The desert and especially the artificial oasis of Huacachina are a major tourist attraction. Since Peru has so much natural beauty to offer, I don’t get why everybody is going to an artificial oasis – but after all, I did, too. You can hike through the sand or – much easier – slide it down on a board. Sand jeeps drive you in wild circles up and down the dunes. Around the artificial lagoon, there are cozy restaurants and bars – hanging out one or two days out here can be very relaxing.
Reward for an exhausting hike uphill on the powdery sand of the oasis Huacachina. In the backdrop the city of Ica.
Getting off the bus in Arequipa in the morning, I felt super dizzy. Was it the unsound sleep? Was it the altitude? Was it a mix of both? Who knows. Even a little shaken, I fell in instant love with this white, elegant city where recent nobel prize winner Mario Vargas Llosa was born in 1936.
In front of the Catedral de Arequipa, protests from the workers of the mines surrounding Arequipa. They are digging for ore, silver, and gold – a trade, that destroys the nature and the workers.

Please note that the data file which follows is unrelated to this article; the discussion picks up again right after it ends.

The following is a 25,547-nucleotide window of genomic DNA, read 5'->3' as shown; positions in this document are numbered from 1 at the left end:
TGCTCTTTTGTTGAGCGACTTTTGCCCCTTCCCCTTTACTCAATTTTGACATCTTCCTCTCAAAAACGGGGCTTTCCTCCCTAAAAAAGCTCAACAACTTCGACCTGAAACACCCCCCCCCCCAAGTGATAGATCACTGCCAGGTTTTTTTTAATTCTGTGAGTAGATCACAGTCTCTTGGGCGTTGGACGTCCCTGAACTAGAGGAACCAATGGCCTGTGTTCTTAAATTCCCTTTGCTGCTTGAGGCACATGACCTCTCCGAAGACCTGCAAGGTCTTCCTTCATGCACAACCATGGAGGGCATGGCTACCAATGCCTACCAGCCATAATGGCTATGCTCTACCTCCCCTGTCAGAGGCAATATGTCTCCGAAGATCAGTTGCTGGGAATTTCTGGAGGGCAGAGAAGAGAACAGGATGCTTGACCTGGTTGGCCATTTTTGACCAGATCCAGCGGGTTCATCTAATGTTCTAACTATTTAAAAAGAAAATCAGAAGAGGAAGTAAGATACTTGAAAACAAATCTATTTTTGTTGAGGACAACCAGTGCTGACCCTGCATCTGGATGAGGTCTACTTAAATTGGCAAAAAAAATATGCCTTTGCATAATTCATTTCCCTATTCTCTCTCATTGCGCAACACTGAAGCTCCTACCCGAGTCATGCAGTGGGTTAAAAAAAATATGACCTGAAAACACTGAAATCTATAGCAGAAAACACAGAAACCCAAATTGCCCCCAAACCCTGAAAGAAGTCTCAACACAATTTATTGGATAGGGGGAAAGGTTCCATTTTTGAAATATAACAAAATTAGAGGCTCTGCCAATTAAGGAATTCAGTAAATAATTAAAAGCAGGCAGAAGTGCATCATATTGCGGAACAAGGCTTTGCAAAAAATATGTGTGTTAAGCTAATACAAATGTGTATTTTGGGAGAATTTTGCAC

Start your tour at the Plaza de Armas and just walk the streets and alleys with your eyes wide open. This colonial town is just so beautiful.
Picturesque Ollantaytambo was the last stop of an organized tour that I took from Cusco.
I had booked it beforehand on the internet at Coca Tours which was a big mistake. I had trouble finally getting the ticket since their office was closed as I arrived in Cusco, and checking the prices in town, I paid about triple of the prices you get at the stalls around the plaza. Again: no(!) pre booking in Peru!
The highlight of my trip to Peru, one of the highlights of all my life’s travelling – the legendary Machu Picchu.
Going up. The next floor is already in heaven.
It was our friend Pachacútec Yupanqui, today greeting his subservients at the Plaza de Armas in Cusco, who ordered his people to build this settlement in 1450. There were up to 1,000 people living in the temples and dwellings of this city built on terraces.